Nasal rinses have long been recommended for the prevention and therapy of viral colds or pollen allergy. Nasal rinses work by mechanically cleaning and flushing the mucous membranes inside the nose. Secretions, dried mucus and pathogenic intruders such as pollen and germs (viruses or bacteria) can be flushed out. Nasal rinses can therefore be seen as a very simple and potentially helpful measure. After all, viruses that have been flushed out of the nose cannot do any more harm. Generally speaking, a nasal shower should always only be used by one person. Even within a family, every member should have their own nasal shower.

After use, disassemble the nasal shower and clean with warm water. Once a day you should boil or vaporise the dismantled nasal shower, as described in the instructions for use. This procedure also applies if you use the nasal shower during a coronavirus infection.

Inhalation using PARI BOY compressors if you have coronavirus: Notes on hygiene at home

Inhalers such as the PARI BOY consist of several components:

  • Nebuliser
  • Connection tubing
  • Compressor

1. The nebuliser

If you are inhaling at home with a nebuliser due to having COVID-19, please use the nebuliser in “single patient use mode”, i.e. only you and nobody else, not even another member of your family, should use the same nebuliser as you. This “single patient use mode” is always recommended for high risk patients.

For hygienic preparation at home proceed as set out in the instructions for use for your PARI BOY:

  1. Clean
  2. Disinfect by boiling or vaporising
  3. Leave to dry
  4. Store in a clean environment until the next inhalation

Remember that the nebuliser generally has to be replaced after one year. All accessories are supplied together in the PARI Year Pack.

2. Cleaning the tubing

After you have finished the inhalation therapy, remove the nebuliser. Leave the tubing connected to the compressor and allow the compressor to run for a few minutes. If the tubing has become damp on the inside, this will allow it to dry. If liquid enters the tubing during inhalation, rinse with warm water and connect to the device without the nebuliser. Run the compressor until the tubing is dry.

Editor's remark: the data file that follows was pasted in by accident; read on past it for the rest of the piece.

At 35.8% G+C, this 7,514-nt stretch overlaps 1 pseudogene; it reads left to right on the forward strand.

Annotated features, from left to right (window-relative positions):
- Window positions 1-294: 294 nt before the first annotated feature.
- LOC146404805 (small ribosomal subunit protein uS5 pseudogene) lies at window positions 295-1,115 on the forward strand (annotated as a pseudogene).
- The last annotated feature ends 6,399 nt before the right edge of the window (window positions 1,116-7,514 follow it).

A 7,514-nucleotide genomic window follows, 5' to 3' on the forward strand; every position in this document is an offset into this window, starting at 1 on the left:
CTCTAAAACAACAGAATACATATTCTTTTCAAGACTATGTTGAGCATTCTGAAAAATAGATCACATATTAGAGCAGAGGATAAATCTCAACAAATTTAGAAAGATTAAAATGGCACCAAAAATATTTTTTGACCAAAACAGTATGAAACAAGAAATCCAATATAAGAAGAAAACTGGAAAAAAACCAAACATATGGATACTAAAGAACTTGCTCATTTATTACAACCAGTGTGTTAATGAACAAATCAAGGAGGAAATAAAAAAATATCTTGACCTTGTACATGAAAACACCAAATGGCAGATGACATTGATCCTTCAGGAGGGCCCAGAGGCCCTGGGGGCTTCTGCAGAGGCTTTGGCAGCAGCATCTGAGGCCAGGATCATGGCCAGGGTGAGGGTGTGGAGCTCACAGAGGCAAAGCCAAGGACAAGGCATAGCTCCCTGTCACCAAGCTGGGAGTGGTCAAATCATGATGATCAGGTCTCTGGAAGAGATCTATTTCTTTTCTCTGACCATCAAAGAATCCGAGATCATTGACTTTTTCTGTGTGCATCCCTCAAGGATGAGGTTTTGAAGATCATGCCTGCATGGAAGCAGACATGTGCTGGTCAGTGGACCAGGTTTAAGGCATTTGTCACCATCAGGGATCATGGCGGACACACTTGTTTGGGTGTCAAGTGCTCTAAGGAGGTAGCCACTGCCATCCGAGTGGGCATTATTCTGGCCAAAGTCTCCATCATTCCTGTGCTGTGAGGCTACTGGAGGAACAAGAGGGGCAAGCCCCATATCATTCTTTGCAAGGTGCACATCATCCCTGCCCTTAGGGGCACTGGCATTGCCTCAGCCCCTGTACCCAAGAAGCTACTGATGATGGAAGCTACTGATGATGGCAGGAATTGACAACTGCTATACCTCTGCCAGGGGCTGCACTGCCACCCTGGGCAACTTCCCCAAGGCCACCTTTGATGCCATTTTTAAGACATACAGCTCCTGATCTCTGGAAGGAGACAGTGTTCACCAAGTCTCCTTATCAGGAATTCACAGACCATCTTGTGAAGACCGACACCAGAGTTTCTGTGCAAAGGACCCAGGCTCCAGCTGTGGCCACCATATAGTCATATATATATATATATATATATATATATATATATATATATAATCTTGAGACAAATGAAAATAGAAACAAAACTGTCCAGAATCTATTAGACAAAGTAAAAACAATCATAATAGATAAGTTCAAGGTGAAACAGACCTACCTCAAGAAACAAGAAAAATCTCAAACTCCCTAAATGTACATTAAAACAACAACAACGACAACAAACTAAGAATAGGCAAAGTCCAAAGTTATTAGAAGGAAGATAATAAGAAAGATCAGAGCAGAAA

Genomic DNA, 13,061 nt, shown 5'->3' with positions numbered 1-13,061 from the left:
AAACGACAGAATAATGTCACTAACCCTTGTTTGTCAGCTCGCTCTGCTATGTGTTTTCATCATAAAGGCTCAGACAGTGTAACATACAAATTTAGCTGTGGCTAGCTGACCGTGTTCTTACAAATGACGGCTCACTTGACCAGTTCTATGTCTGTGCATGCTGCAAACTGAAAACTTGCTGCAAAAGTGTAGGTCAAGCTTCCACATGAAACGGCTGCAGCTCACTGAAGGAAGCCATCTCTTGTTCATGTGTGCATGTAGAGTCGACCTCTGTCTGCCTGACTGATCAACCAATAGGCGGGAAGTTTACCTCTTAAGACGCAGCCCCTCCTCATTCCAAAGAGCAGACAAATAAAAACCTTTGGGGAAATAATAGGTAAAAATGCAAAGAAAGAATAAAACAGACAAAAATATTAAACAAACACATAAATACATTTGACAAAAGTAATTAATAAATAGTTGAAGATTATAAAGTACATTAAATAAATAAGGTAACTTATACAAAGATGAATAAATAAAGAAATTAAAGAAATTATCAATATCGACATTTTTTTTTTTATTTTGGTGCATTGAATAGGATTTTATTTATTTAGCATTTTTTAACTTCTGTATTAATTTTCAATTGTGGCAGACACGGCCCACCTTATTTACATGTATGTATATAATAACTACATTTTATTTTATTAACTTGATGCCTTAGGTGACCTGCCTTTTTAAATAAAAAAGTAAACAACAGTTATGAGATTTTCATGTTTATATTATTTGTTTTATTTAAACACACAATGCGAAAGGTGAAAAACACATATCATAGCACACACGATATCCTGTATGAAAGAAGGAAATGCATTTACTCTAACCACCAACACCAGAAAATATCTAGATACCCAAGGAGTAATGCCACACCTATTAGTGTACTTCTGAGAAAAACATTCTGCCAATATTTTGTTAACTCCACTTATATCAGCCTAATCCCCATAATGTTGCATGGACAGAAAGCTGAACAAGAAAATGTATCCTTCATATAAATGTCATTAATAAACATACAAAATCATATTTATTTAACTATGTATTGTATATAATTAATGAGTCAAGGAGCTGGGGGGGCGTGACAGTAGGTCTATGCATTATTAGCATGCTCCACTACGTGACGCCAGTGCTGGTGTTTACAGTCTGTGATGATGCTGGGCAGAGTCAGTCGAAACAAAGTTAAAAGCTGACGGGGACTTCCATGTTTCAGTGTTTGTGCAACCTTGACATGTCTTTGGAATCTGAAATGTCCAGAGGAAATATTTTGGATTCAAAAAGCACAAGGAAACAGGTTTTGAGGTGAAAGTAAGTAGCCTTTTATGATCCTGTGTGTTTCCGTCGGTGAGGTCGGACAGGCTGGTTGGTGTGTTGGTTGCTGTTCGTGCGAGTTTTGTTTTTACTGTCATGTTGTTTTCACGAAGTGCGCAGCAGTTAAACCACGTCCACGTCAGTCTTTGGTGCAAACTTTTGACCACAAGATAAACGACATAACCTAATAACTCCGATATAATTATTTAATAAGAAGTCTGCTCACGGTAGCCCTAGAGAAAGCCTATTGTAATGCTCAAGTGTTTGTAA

3. Cleaning the compressor

Wipe the compressor with a damp cloth after every inhalation. Once you have recovered from COVID-19, wipe the device with disinfectant. Then store the compressor in isolation for 9 days – for example in a closed box. You should also change the compressor filter.

Tip for use at home: Once you have recovered from COVID-19, replace the connection tubing and filter. Both are available in the PARI Year Pack along with a new nebuliser.


Inhalation with the VORTEX holding chamber if you have coronavirus: Notes on hygiene for home use

If patients have to inhale metered aerosols (sprays), this can have certain disadvantages, irrespective of the diagnosis: coordination problems in patients (simultaneous pressing the trigger and inhaling), a relatively high deposition rate of particles in the mouth and throat and a possible cold stimulus in the patient’s throat are familiar drawbacks of this form of therapy. The use of a spacer overcomes these obstacles. In the case of infectious diseases, it is important that these medical devices can be prepared so that the meet high patient welfare standards.

The VORTEX holding chamber should be used at home in “single use mode”, i.e. only one person may use the holding chamber.

For the hygienic preparation of the holding chamber, proceed as set out in the VORTEX instructions for use.

  1. Clean with warm water or in the dishwasher
  2. Disinfect by boiling or vaporisation
  3. Sterilise

An article written by the PARI BLOG editorial team.